Something about this “clean-up” stinks.

by J.A. Myerson

Mayor Bloomberg finally showed up at Liberty Plaza Park on Wednesday, bearing news that immediately raised suspicion among the protesters camped out there: on Friday, Brookfield, the corporation that owns the park, has plans to administer a clean-up effort that will require that the occupiers temporarily vacate.

The mayor’s history of making disparaging comments about Occupy Wall Street led many to a certain sense of bafflement when, on Monday, Bloomberg’s office announced that it would allow protesters to remain at their encampment indefinitely. This is, after all, a mayor with a history of duplicity, having notably showed up to speak at the 100th anniversary of the Triangle Shirtwaist Factory fire at the same time as he threatened to demolish New York’s labor force.

Deputy Mayor for Operations Cas Holloway released a statement regarding the planned clean-up, claiming that “the last three weeks have created unsanitary conditions and considerable wear and tear on the park” and promising that the cleaning “will be done in stages and the protesters will be able to return to the areas that have been cleaned provided they abide by the rules that Brookfield has established for the park.”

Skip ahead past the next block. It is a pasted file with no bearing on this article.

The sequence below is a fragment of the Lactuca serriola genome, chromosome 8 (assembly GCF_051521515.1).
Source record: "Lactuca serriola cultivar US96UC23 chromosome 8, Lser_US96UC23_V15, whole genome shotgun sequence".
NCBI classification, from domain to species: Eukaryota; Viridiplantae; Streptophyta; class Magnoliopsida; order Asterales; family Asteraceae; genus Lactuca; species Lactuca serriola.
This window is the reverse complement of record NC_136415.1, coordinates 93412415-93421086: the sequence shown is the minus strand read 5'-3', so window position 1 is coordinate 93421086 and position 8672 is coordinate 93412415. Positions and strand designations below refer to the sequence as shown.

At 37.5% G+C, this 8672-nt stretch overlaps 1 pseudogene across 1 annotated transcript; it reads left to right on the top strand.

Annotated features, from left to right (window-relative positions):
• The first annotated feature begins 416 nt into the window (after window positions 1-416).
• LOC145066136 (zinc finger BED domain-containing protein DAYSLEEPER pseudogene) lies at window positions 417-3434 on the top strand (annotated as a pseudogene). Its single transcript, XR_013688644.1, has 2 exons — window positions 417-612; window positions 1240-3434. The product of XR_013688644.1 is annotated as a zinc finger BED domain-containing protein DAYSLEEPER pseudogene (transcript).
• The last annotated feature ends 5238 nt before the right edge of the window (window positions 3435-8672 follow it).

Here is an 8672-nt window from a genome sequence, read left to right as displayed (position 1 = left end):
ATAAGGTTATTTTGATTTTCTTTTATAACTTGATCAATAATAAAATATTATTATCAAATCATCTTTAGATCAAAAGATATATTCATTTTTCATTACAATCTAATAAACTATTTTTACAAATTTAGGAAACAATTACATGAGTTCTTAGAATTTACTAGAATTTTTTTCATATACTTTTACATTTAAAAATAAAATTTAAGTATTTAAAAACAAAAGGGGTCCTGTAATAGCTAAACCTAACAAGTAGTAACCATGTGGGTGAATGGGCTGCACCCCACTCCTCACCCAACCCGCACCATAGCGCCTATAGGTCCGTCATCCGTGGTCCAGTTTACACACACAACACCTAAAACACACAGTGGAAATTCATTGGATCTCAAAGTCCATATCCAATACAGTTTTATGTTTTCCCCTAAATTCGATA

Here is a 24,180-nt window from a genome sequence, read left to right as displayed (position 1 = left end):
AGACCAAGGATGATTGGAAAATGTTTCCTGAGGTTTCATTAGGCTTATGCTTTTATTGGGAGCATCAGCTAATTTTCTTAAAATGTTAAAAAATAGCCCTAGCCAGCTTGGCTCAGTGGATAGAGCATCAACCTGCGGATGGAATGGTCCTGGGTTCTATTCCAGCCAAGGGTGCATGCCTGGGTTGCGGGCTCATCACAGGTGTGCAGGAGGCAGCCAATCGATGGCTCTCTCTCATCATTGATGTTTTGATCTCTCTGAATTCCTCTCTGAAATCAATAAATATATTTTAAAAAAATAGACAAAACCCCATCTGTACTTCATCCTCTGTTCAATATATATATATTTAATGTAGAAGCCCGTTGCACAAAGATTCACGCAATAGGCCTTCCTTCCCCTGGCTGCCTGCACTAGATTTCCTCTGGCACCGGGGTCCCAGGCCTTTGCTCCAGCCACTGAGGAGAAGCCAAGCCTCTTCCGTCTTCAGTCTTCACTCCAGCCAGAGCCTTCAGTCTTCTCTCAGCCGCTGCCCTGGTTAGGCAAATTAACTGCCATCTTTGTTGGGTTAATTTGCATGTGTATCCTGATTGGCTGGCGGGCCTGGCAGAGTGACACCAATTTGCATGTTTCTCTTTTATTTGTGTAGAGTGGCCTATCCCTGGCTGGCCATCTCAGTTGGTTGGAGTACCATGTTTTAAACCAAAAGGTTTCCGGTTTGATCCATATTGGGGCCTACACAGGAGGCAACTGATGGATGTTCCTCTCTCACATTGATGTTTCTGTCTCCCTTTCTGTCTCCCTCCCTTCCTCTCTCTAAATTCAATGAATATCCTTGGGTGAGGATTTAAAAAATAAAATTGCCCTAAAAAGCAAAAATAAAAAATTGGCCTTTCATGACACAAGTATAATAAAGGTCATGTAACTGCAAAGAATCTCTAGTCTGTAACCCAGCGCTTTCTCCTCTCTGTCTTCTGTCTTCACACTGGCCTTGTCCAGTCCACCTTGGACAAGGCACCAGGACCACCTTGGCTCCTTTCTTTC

Several things about this are troubling.

  1. No sanitation problem exists.

Occupy Wall Street is, after all, a functioning living space with a sanitation working group. Anyone who has spent time there (Mayor Bloomberg and Brookfield ownership have not) knows that there is a constant ongoing effort to keep the place clean: sweeping, tidying, removing trash, &c. As journalist Jeff Sharlet of The Atlantic noted on Twitter, LibertyPlaza is among the “few parks in the city that doesn’t smell like piss.”

  1. “Clean-ups” are a tried and true method of squelching dissent, sometimes violently.

Not only did Wisconsin Governor Scott Walker defy a court order to lock protesters out of the capitol building in Madison after ostensibly removing them for a clean-up effort, but Spanish authorities this Spring, removing protesters from their encampment to let in cleaning crews, took the opportunity to riddle the indignados with rubber bullets. It may be worth noting that several indignados join Occupy Wall Street and live in Liberty Plaza Park.

  1. The city is doing the bidding of a private corporation.

Brookfield owns the park, and it is Brookfieldwho is officially calling for the clean-up and going to administer it. So why is the city liaising with protester’s on the corporation’s behalf? The too-comfortable relationship between the functions of government and the interests of private wealth is the object of much of the Wall Street occupiers’ indignation, and that relationship was made all the more poignant by revelations recently that Mayor Bloomberg’s long-time live-in girlfriend, Diana Taylor, sits on Brookfield’s board.

None of the Wall Street occupiers I’ve heard from believe the city’s intentions to be pure or intend to co-operate fully. In fact, Occupy Wall Street protesters have started an online campaign to accumulate a huge number of brooms and mops in anticipation of Friday’s possible confrontation. What for?

Well, here’s a picture from London’s #riotcleanup demonstration.